5. Conclusions

The available empirical and clinical evidence suggests that first-line pharmacotherapies for panic disorder include selective serotonin reuptake inhibitors (SSRIs) and benzodiazepines with the former best accompanied by cognitive behavioral therapy (CBT) and the latter used for short-term management of panic symptoms (Figure 1). In refractory cases, there are second- and third-line pharmacological agents available, however, their use has mixed results and support, possesses less clear treatment regimens and algorithms, and comes with increasing possibility of side effects and adverse interactions. Emerging clinical data from the study of mood disorders, including MDD, suggest that serotonin multimodal drugs and faster acting medications like esketamine may show promise moving forward. One can imagine that the next decade of drug development in the area of panic disorder will represent an amalgam of evidence gleaned from the pharmacological treatment of disorders with which panic is co-morbid, serendipitous findings from the clinic that continue to shed light on new innovations, and a maintenance of the psycho/pharmacotherapy regimen that has shown efficacy for the better part of the past 25 years.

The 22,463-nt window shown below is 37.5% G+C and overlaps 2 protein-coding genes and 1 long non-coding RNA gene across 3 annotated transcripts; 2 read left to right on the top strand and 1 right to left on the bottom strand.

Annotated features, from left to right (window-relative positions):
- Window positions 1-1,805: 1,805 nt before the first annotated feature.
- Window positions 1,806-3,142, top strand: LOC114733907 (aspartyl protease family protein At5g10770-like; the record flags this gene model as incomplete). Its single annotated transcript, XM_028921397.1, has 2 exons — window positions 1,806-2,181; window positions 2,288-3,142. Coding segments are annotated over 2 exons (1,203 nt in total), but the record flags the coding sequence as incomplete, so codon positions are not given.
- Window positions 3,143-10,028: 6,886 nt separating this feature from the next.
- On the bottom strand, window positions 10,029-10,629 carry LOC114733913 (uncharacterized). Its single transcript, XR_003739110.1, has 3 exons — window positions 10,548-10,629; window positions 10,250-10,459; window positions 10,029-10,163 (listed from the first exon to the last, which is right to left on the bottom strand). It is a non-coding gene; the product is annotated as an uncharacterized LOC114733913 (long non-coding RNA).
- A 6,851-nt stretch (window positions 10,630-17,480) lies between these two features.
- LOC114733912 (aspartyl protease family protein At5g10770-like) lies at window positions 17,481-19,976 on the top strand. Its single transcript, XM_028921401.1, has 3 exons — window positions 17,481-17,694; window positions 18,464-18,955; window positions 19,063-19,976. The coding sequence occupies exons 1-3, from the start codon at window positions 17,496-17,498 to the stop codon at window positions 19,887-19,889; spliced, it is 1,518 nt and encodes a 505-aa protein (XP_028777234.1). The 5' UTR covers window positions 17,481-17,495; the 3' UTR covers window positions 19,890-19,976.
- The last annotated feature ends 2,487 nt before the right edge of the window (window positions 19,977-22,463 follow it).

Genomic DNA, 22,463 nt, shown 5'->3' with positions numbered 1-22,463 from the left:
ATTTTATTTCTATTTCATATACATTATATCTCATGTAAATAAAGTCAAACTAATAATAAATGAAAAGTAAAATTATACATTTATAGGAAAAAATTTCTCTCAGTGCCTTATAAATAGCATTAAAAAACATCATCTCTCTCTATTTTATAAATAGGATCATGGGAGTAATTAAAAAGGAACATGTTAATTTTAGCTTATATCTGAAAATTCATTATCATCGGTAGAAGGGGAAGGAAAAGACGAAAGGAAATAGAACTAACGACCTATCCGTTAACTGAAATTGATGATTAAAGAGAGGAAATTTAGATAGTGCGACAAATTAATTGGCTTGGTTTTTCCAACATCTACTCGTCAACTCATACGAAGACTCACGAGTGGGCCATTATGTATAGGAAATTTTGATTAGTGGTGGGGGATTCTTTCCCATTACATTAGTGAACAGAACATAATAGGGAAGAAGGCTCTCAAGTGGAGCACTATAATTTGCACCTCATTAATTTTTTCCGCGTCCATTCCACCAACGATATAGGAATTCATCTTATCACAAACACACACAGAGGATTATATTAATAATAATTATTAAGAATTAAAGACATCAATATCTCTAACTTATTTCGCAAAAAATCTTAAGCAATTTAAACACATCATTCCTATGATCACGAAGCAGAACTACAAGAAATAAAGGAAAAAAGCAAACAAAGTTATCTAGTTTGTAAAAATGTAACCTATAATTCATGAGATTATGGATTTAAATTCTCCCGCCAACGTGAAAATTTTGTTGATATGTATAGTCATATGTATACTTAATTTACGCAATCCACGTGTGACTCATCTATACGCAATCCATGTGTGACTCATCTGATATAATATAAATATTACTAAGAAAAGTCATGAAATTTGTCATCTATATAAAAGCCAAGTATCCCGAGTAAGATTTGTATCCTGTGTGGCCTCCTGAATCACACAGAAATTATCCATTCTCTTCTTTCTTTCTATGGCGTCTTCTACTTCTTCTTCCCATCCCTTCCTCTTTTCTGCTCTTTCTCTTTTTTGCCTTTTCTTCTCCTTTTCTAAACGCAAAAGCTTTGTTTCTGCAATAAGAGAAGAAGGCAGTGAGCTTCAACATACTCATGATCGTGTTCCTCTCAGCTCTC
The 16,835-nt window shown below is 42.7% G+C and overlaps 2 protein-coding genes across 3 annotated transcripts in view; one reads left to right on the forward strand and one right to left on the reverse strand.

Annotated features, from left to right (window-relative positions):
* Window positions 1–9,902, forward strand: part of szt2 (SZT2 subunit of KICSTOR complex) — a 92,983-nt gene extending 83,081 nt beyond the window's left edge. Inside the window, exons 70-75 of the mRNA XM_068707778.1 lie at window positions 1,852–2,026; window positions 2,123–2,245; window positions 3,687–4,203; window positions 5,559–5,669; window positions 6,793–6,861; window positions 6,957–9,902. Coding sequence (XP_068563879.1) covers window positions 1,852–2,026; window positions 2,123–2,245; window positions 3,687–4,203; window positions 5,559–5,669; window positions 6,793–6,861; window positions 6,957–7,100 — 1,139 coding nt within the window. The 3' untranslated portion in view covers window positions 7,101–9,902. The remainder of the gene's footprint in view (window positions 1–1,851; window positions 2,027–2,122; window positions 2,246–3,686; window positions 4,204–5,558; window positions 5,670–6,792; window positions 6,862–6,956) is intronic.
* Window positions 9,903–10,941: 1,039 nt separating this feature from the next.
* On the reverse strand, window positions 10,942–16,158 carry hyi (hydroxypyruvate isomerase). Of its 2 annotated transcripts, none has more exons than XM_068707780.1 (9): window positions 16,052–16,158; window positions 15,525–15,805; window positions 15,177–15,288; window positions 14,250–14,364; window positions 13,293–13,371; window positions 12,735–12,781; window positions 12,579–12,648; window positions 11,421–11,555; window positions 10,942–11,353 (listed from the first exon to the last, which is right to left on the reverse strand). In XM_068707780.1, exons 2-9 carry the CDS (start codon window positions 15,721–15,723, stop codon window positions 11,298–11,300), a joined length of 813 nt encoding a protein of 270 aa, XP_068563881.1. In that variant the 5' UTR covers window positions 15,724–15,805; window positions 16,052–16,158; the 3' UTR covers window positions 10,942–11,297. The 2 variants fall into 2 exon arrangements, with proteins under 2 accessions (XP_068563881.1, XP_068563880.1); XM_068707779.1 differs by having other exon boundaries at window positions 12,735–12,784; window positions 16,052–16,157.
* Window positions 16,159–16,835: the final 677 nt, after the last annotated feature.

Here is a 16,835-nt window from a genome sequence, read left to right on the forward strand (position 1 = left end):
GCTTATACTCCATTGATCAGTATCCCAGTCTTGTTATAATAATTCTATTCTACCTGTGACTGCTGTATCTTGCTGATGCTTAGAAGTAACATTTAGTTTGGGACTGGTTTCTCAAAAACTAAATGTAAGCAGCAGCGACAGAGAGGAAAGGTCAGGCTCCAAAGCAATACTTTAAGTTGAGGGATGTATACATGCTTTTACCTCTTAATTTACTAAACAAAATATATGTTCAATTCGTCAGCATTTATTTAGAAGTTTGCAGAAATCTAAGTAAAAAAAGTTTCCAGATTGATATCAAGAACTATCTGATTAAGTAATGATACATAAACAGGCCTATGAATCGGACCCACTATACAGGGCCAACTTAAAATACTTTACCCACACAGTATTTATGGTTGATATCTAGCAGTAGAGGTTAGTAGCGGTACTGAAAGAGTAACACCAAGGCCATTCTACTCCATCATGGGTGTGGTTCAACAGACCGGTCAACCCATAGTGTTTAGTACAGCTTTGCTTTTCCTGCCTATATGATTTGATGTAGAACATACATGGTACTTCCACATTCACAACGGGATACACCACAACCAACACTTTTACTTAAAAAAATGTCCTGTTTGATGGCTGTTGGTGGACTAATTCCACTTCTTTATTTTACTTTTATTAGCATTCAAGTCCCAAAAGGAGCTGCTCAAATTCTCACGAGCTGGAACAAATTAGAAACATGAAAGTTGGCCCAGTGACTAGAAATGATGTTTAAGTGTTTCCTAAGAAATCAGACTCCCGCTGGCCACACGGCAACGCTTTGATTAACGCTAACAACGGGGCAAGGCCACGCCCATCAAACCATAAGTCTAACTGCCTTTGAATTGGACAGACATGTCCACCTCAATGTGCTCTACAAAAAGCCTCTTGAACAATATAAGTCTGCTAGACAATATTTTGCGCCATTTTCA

Conflict of interest

The author declares no conflict of interest.


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Written By

Seth Davin Norrholm

Submitted: 29 June 2022 Reviewed: 30 June 2022 Published: 20 July 2022